Moreover, teachers' deepening experience appears to translate into other student benefits as well. One of the new studies, for example, links years on the job to declining rates of student absenteeism.
Although the studies raise numerous questions for follow-up, the researchers say it may be time to retire the received—and somewhat counterintuitive—wisdom that teachers can't or don't improve much after their first few years on the job.Unfortunately, South Dakota schools are experiencing a serious issue. More and more teachers are retiring and not enough young teachers are coming up the pipeline. The Huron Plainsman reported on the coming drought of teaching candidates:
Some 1,000 teachers are nearing retirement, but only about 600 students are enrolled in South Dakota college and university teacher training programs.I am not a math teacher, but it seems that those numbers don't add up anything good for our students. Of course when you have a legislature that puts students last, that lack the courage to find ways to properly fund education, and that think that they need to pit teacher against teacher with plans of merit pay that ignore teachers and administrators. The Argus Leader reflects on this problem in schools scrambling to fill positions:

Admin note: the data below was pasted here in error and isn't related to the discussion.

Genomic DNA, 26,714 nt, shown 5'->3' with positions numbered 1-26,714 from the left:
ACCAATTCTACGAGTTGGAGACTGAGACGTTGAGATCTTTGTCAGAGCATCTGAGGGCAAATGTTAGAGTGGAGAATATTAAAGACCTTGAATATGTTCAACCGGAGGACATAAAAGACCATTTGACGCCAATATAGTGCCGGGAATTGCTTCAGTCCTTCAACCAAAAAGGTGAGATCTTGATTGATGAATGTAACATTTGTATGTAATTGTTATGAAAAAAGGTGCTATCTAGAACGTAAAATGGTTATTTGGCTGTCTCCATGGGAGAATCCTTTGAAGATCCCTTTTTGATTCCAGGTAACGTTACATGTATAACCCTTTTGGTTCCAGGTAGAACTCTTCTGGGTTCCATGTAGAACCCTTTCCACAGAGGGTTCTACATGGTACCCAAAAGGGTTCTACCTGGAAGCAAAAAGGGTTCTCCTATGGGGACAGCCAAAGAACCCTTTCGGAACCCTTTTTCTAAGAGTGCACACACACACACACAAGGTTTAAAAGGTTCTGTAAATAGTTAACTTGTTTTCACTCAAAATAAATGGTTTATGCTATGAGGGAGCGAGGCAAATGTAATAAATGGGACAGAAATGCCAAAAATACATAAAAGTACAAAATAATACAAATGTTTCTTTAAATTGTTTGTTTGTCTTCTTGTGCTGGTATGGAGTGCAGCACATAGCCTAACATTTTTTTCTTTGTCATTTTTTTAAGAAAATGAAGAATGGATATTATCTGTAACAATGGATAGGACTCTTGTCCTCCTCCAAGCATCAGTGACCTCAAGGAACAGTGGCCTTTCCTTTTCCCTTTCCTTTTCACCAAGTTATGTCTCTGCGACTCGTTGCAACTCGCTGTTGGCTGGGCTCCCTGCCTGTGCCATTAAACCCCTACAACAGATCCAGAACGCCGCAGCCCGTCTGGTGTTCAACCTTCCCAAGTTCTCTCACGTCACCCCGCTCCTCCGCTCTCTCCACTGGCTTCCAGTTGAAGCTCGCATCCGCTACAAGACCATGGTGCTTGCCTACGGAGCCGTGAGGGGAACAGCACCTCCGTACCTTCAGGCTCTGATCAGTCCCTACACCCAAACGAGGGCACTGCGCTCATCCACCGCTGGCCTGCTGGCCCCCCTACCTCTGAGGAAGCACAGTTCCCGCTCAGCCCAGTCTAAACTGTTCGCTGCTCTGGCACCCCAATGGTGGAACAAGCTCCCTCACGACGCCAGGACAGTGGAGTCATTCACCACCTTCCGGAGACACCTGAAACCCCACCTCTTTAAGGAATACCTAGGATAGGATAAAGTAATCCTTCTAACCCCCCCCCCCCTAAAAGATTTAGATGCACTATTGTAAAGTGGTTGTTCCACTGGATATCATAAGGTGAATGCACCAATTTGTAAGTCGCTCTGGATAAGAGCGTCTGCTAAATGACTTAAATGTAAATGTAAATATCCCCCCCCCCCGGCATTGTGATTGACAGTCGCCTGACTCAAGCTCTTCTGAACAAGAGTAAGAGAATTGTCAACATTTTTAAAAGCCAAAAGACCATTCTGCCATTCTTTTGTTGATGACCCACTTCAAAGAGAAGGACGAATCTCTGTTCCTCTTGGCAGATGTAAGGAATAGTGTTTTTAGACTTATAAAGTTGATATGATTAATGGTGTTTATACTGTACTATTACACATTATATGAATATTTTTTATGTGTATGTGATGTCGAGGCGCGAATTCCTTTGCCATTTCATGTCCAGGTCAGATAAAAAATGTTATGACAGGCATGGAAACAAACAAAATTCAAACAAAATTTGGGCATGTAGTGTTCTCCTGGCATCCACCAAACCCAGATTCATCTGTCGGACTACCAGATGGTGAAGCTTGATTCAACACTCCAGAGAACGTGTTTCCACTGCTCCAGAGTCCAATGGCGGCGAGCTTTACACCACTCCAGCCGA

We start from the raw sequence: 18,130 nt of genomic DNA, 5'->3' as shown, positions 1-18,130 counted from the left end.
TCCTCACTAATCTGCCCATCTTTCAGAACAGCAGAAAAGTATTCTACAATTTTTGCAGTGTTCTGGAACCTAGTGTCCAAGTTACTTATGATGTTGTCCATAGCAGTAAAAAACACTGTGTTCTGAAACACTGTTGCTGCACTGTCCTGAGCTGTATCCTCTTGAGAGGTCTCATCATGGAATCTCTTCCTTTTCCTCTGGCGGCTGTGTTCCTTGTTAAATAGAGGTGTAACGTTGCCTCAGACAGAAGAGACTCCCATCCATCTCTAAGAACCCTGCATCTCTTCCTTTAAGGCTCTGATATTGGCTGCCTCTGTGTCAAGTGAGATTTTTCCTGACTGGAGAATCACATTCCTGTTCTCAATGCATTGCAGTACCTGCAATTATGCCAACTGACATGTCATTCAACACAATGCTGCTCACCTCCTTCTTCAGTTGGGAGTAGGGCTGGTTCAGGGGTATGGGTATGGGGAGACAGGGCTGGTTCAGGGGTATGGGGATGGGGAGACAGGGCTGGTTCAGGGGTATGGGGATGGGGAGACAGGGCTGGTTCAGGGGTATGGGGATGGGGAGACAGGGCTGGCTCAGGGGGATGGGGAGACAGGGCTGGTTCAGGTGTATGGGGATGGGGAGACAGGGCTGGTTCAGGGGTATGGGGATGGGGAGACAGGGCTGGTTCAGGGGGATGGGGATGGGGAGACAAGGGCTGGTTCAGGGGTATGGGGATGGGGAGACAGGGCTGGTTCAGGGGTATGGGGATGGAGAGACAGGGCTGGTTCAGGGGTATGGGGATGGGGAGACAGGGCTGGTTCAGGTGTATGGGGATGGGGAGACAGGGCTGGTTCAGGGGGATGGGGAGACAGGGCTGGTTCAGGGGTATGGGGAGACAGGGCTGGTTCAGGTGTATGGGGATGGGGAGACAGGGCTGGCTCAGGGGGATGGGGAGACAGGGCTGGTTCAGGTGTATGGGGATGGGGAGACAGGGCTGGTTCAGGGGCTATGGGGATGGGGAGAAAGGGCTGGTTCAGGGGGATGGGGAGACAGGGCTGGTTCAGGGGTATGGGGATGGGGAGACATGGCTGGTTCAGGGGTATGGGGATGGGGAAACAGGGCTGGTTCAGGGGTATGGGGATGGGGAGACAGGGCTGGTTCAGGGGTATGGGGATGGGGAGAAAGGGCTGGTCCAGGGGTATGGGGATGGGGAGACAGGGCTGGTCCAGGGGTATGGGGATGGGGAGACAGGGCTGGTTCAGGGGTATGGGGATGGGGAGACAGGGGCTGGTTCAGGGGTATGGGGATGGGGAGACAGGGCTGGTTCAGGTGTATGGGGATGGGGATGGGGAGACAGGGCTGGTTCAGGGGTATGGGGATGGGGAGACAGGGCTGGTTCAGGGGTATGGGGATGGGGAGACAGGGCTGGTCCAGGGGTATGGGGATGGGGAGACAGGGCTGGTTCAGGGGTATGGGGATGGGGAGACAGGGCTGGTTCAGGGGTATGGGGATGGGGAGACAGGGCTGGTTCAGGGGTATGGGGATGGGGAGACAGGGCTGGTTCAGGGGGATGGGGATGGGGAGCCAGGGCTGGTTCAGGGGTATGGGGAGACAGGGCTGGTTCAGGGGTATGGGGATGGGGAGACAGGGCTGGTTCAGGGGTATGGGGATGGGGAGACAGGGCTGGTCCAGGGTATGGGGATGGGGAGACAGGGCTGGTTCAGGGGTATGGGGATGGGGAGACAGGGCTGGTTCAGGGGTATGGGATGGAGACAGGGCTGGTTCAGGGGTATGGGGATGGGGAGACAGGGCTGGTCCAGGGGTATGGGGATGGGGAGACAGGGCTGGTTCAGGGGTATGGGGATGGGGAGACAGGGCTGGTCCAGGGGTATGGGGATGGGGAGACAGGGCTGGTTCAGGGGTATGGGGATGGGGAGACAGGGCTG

South Dakota teachers have the lowest average salary in the country, and school districts across the state have reported candidate pools in the single digits and unfilled teaching jobs.As Daugaard puts his panel on education together, I hope that he will listen to them more than the last panel. I hope he also tasks the panel to figure out what it will take to keep younger teachers and mid-level experienced teachers to stay in education. Because, we now have proof that experience does in fact matter.